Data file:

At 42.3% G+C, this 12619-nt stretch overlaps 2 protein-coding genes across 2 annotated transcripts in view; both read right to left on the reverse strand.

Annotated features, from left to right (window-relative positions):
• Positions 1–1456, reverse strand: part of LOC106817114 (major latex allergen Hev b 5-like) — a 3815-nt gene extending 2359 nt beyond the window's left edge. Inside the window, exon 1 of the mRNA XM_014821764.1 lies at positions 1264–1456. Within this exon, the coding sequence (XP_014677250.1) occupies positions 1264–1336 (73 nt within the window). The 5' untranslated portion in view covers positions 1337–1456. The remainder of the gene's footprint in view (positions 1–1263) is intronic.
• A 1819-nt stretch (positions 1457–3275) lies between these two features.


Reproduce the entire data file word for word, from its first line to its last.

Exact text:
At 42.3% G+C, this 12619-nt stretch overlaps 2 protein-coding genes across 2 annotated transcripts in view; both read right to left on the reverse strand.

Annotated features, from left to right (window-relative positions):
• Positions 1–1456, reverse strand: part of LOC106817114 (major latex allergen Hev b 5-like) — a 3815-nt gene extending 2359 nt beyond the window's left edge. Inside the window, exon 1 of the mRNA XM_014821764.1 lies at positions 1264–1456. Within this exon, the coding sequence (XP_014677250.1) occupies positions 1264–1336 (73 nt within the window). The 5' untranslated portion in view covers positions 1337–1456. The remainder of the gene's footprint in view (positions 1–1263) is intronic.
• A 1819-nt stretch (positions 1457–3275) lies between these two features.